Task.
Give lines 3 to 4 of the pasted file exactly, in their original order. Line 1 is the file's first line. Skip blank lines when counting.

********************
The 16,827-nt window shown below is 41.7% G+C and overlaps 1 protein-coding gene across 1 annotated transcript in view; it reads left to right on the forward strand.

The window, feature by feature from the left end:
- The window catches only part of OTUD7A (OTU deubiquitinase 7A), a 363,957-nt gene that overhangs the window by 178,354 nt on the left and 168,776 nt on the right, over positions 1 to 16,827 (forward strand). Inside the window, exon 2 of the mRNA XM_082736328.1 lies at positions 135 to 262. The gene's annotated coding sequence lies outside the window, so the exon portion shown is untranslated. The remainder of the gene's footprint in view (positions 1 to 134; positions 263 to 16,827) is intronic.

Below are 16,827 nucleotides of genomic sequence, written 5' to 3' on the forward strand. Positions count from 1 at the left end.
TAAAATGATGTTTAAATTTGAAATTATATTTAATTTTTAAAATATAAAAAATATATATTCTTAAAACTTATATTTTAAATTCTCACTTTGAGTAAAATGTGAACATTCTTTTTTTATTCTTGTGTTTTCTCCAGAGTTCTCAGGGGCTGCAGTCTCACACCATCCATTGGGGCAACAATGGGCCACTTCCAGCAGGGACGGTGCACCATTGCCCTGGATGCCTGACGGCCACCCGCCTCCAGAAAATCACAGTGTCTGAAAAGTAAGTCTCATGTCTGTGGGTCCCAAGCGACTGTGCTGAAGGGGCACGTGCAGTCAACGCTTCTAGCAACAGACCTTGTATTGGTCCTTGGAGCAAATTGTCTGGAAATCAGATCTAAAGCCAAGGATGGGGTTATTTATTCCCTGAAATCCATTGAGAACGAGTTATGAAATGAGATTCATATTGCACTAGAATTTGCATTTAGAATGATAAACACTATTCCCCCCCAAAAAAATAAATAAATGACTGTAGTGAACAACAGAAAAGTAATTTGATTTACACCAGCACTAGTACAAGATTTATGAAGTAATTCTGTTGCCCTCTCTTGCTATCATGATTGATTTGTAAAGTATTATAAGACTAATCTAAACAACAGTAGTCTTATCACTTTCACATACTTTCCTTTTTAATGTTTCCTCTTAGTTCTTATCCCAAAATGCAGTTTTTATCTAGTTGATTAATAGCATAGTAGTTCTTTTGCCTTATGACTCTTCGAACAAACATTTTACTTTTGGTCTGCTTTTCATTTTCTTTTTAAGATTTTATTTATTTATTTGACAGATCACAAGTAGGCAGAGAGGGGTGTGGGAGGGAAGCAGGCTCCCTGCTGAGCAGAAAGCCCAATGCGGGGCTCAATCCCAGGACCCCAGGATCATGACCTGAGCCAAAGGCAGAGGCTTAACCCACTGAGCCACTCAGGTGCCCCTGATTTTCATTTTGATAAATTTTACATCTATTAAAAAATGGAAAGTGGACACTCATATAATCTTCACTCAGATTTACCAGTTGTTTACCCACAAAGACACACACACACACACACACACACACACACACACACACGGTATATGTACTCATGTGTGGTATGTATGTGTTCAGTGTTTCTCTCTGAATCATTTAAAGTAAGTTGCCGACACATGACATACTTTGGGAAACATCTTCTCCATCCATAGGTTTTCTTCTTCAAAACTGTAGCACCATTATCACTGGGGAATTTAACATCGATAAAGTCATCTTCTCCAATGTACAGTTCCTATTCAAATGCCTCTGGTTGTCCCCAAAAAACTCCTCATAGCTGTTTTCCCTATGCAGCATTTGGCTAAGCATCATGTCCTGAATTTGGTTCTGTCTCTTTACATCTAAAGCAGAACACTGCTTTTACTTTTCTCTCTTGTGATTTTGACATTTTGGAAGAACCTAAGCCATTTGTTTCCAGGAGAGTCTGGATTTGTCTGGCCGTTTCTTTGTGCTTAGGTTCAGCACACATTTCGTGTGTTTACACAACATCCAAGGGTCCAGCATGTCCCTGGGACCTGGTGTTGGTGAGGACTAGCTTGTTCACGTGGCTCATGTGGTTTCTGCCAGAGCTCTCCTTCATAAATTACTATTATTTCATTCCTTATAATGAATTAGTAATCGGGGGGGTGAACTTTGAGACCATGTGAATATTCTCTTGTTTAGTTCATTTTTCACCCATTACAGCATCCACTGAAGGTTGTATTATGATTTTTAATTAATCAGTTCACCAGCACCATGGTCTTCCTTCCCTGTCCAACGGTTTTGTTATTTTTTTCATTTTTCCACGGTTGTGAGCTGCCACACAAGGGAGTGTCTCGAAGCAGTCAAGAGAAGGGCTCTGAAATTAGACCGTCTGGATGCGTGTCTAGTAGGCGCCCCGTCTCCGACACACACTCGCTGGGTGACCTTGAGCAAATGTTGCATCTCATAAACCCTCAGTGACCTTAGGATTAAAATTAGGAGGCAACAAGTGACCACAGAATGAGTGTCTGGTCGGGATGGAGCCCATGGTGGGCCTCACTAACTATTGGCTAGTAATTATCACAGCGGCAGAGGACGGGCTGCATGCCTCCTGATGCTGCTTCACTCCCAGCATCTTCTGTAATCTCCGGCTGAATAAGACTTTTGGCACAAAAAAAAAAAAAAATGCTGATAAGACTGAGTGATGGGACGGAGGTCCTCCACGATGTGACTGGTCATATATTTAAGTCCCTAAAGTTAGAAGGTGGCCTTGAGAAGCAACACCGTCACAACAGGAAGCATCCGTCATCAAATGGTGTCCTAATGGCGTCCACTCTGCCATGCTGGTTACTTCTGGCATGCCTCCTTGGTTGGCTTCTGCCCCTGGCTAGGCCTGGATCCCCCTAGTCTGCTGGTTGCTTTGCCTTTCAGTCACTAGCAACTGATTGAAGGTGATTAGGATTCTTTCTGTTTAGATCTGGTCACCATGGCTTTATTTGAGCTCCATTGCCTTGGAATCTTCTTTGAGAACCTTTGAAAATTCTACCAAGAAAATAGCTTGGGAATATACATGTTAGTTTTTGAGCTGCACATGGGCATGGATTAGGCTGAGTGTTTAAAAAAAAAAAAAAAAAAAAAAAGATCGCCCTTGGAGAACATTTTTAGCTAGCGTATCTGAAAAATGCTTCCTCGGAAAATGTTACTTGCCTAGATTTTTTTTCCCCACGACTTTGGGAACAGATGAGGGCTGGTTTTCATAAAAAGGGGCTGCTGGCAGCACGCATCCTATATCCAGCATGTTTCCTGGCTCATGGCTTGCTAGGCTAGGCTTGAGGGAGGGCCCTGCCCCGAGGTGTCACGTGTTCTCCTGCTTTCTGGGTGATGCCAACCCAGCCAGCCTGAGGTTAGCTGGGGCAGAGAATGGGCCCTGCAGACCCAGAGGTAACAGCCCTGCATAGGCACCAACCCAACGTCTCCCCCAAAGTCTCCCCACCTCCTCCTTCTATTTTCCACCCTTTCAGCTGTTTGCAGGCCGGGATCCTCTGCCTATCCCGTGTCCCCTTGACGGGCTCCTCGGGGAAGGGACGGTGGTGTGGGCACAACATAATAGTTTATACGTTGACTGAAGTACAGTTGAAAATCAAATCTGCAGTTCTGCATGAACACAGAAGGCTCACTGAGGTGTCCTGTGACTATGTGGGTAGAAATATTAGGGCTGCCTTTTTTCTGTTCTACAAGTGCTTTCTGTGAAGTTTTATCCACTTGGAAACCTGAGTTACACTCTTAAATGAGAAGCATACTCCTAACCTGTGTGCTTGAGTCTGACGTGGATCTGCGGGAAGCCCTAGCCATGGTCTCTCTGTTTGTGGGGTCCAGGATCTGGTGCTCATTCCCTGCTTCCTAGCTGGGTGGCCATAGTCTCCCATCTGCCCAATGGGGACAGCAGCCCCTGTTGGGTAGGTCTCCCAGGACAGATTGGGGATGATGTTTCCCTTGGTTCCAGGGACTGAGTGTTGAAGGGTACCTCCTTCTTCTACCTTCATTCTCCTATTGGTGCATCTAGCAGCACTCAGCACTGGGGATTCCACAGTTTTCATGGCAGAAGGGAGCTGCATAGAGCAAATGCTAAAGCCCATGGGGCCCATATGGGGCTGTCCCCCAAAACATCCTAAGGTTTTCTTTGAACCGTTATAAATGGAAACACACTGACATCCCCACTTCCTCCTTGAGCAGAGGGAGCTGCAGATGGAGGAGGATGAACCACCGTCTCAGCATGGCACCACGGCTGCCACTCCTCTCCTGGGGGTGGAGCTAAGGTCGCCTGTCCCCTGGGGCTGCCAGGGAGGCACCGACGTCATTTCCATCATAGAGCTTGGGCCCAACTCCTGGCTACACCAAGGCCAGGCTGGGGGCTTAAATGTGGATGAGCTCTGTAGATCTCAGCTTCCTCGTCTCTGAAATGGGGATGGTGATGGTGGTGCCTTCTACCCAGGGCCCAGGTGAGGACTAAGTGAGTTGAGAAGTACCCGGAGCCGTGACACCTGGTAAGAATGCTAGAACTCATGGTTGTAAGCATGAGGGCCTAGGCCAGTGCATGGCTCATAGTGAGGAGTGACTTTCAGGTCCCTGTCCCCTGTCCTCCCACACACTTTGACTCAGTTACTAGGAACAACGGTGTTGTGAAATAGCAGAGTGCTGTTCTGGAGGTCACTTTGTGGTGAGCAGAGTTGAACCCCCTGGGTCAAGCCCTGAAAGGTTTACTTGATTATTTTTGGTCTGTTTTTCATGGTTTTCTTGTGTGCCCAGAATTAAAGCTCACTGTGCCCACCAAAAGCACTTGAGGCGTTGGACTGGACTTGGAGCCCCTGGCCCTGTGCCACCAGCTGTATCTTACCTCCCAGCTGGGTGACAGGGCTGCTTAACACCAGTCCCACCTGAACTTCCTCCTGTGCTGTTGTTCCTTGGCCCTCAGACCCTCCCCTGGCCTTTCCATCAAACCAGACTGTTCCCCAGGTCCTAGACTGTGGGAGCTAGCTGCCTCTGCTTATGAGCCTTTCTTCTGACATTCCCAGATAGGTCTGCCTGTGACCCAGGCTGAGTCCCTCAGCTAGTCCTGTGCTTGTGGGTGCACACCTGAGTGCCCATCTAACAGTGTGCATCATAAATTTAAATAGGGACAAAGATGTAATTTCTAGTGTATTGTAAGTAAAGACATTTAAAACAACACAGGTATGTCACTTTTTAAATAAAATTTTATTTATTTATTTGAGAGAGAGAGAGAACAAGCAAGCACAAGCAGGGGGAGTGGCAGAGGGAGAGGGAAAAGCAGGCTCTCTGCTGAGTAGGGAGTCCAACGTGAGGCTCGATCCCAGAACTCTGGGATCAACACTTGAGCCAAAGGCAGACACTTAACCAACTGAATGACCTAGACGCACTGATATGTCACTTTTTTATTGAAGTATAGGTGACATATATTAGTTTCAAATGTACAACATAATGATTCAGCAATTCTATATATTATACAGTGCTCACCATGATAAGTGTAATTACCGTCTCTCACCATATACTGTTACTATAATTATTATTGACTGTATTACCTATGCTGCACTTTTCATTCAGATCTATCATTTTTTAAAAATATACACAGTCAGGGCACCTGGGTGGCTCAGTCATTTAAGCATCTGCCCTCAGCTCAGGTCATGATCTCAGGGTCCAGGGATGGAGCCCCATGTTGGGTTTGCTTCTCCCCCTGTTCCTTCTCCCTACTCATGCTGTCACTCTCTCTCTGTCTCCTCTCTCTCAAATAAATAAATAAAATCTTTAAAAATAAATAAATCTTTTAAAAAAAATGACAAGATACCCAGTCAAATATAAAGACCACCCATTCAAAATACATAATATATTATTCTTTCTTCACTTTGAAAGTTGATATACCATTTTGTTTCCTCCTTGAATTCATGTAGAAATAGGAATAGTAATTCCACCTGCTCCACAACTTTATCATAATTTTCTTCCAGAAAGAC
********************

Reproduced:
- The window catches only part of OTUD7A (OTU deubiquitinase 7A), a 363,957-nt gene that overhangs the window by 178,354 nt on the left and 168,776 nt on the right, over positions 1 to 16,827 (forward strand). Inside the window, exon 2 of the mRNA XM_082736328.1 lies at positions 135 to 262. The gene's annotated coding sequence lies outside the window, so the exon portion shown is untranslated. The remainder of the gene's footprint in view (positions 1 to 134; positions 263 to 16,827) is intronic.

Below are 16,827 nucleotides of genomic sequence, written 5' to 3' on the forward strand. Positions count from 1 at the left end.